15 Jan 2006

'Corrupt' ruling appealed

Ont. energy firm challenges $5.4M judgment

Richard Foot, CanWest News Service
Published: Wednesday, November 16, 2005

A Canadian company wants an Ontario court to dismiss a multimillion dollar judgment reached against it in Singapore on the grounds Singapore's justice system is corrupt and unlawful.

The landmark case has wide implications for Canadians doing business overseas. Never before, say lawyers for both sides, has a commercial case dealt with the question of whether a foreign judgment can be enforced in Canada because the courts that issued it may be inherently unfair.

Lawyers for EnerNorth Industries Inc., a Toronto-based energy services company, will make that argument before the Ontario Court of Appeal in April, in a bid to avoid paying a $5.4-million US judgment awarded to Oakwell Engineering Ltd., a Singapore firm.

One of EnerNorth's lawyers, David Wingfield, said if the Singapore decision is upheld in Canada, a precedent will be set which would turn the Canadian courts into "little more than a glorified sheriff's department for all foreign legal systems -- no matter how odious or compromised they are by reason of government influence or monetary bribery."

Oakwell's lawyer, Ed Babin, said Canadian courts enforce judgments from other countries all the time and that refusing to do so in this case would carve out "a dramatic change" in the law.

In 1997, EnerNorth embarked on a project with Oakwell to finance, build and operate two power plants in India. In 2002, after the project ran into problems, Oakwell sued EnerNorth in the Singapore courts -- where each company had previously agreed they would settle any disputes.

The trial and appeal courts in Singapore allowed Oakwell's claim, awarding it damages against EnerNorth. Because EnerNorth's assets are in Canada, Oakwell asked a Canadian court to enforce the decision.

Last August, Ontario Superior Court Justice Gerald Day agreed with Oakwell's request, dismissing arguments by EnerNorth that the Singapore judgment is tainted by that country's allegedly corrupt and biased legal system.

"If this court were to accept the argument of general bias in this case, it would mean that no judgments from Singapore courts would be enforceable in Ontario," wrote Day in his decision,

But in documents filed with the Ontario Court of Appeal, EnerNorth's lawyers say Day failed to apply the proper legal test required of Canadian courts when enforcing foreign judgments.

In 2003 -- in a case involving a decision from a U.S. court -- the Supreme Court of Canada said Canadian courts can only recognize a foreign judgment if the foreign legal system meets Canadian constitutional standards.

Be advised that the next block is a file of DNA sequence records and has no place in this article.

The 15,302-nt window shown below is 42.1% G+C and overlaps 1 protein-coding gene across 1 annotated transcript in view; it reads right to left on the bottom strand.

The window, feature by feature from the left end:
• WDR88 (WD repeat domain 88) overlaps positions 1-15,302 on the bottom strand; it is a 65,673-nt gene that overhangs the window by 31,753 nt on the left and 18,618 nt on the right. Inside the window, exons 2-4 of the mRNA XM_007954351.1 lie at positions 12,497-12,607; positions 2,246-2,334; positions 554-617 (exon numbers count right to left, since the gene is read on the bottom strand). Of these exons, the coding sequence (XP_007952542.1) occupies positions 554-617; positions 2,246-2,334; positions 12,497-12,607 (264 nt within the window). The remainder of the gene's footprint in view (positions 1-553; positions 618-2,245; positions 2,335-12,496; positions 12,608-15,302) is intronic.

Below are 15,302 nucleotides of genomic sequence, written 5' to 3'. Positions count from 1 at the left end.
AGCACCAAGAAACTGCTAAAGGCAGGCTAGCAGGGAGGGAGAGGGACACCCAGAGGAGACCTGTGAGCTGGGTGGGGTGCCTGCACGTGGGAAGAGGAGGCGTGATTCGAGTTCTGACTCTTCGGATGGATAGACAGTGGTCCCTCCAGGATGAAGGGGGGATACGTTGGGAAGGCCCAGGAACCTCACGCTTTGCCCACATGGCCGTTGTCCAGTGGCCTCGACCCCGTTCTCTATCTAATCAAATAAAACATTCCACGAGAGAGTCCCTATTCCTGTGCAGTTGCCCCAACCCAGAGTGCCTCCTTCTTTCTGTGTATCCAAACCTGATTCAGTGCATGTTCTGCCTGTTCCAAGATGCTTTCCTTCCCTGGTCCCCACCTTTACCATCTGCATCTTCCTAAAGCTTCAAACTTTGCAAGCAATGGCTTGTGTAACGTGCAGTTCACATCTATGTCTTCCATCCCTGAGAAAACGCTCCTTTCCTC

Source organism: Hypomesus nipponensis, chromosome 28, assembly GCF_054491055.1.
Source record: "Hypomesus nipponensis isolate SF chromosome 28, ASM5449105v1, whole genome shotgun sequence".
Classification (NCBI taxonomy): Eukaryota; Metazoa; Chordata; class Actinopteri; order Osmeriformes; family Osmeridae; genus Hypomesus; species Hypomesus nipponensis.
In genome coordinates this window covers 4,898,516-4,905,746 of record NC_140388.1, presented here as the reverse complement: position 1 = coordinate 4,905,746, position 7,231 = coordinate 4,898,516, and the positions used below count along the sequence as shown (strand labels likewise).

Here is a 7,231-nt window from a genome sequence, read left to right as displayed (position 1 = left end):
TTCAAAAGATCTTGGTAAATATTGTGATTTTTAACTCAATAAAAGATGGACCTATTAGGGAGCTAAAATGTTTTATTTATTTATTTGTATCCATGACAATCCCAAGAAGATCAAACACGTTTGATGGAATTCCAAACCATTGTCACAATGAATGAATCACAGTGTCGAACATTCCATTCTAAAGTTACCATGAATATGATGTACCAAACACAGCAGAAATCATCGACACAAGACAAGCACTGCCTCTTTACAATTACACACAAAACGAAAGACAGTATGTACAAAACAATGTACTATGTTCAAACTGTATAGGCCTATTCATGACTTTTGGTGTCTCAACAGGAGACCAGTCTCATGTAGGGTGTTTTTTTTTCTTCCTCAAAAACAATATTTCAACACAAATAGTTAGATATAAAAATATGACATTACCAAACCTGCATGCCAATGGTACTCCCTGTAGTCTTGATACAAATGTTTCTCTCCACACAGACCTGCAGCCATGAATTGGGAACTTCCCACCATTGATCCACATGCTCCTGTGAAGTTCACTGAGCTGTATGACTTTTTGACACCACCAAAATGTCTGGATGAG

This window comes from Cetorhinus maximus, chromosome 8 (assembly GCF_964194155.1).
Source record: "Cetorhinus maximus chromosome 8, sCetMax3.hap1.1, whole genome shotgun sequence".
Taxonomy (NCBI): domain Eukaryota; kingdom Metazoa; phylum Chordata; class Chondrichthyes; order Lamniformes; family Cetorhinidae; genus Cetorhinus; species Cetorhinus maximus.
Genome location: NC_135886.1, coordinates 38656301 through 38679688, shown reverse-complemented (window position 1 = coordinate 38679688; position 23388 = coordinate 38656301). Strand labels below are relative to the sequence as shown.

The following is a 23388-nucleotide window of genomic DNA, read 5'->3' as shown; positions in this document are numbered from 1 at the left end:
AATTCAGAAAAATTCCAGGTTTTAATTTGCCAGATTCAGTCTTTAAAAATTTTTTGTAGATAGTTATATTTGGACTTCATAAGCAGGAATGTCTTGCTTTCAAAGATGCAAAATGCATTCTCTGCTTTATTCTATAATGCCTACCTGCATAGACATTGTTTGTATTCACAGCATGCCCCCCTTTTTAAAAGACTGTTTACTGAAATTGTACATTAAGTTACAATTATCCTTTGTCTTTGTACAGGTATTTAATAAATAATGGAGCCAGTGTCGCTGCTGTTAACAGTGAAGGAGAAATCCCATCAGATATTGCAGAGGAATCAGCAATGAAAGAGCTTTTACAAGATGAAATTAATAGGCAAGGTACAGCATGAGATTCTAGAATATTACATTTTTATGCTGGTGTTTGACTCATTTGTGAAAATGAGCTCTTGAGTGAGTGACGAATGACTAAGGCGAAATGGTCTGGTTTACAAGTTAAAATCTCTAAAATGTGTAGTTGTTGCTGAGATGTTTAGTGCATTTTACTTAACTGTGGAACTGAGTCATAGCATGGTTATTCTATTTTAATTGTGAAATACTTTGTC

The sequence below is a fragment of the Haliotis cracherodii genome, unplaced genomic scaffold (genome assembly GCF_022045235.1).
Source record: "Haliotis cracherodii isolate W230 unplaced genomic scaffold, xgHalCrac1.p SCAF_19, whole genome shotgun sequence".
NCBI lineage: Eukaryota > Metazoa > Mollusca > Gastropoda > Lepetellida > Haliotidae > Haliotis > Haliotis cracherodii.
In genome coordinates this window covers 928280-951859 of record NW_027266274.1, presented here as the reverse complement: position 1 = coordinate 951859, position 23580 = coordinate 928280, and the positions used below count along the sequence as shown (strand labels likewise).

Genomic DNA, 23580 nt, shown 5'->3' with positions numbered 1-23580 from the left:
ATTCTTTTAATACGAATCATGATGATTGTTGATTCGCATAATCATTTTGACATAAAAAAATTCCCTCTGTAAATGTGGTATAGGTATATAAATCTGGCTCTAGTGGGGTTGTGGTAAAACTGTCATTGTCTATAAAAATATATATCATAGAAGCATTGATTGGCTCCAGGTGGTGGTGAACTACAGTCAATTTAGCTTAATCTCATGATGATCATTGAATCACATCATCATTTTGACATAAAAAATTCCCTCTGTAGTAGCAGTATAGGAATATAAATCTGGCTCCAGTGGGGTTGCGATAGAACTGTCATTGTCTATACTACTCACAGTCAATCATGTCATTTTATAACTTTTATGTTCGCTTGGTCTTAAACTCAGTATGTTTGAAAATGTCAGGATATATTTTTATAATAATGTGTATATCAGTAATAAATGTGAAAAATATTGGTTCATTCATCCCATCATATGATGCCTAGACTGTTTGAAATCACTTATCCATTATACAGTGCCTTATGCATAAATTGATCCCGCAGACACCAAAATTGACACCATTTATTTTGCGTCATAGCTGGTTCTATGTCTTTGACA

The Singapore decision is the first foreign judgment, issued in a country other than Britain or the U.S., to be tested under this principle, said Wingfield. EnerNorth says Singapore's justice system fails to meet Canadian standards by almost every measure.

"Singapore is ruled by a small oligarchy who control all facets of the Singapore state including the judiciary, which is utterly politicized," the company's court documents say. "The judiciary bends over backwards to support the government's and ruling elite's interests."

The documents also say Oakwell is a subsidiary of a Singapore conglomerate whose owners have close ties with Singapore's government and ruling party and that the judges who presided over the case in Singapore also have close ties with Singapore's leaders.

Day said he could find "no cogent evidence" that there was specific bias toward Oakwell by the Singapore courts. However, EnerNorth says evidence of general bias, or systemic corruption, is enough to reject the judgment in Canada.

"EnerNorth is faced with having its assets seized under Canadian law to pay a judgment that was granted by a corrupt legal system before biased judges in a jurisdiction that operates outside the rule of law," the company's documents say

© The Edmonton Journal 2005


Anonymous said...

Oh come on, who is Oakwell? Nobody. The Canadian company is obviously trying its luck in its home country. Singapore courts are good at whacking opposition figures and extremely harsh on criminals ....but for matters that involve businesses, they are fair as anyone in the world.

The canadians will turn their system into a joke if they just rule in favour of their own company when the contract clearly states that the matter is to be settled in Singapore courts. That alone should have the case thrown out in the Canadian court.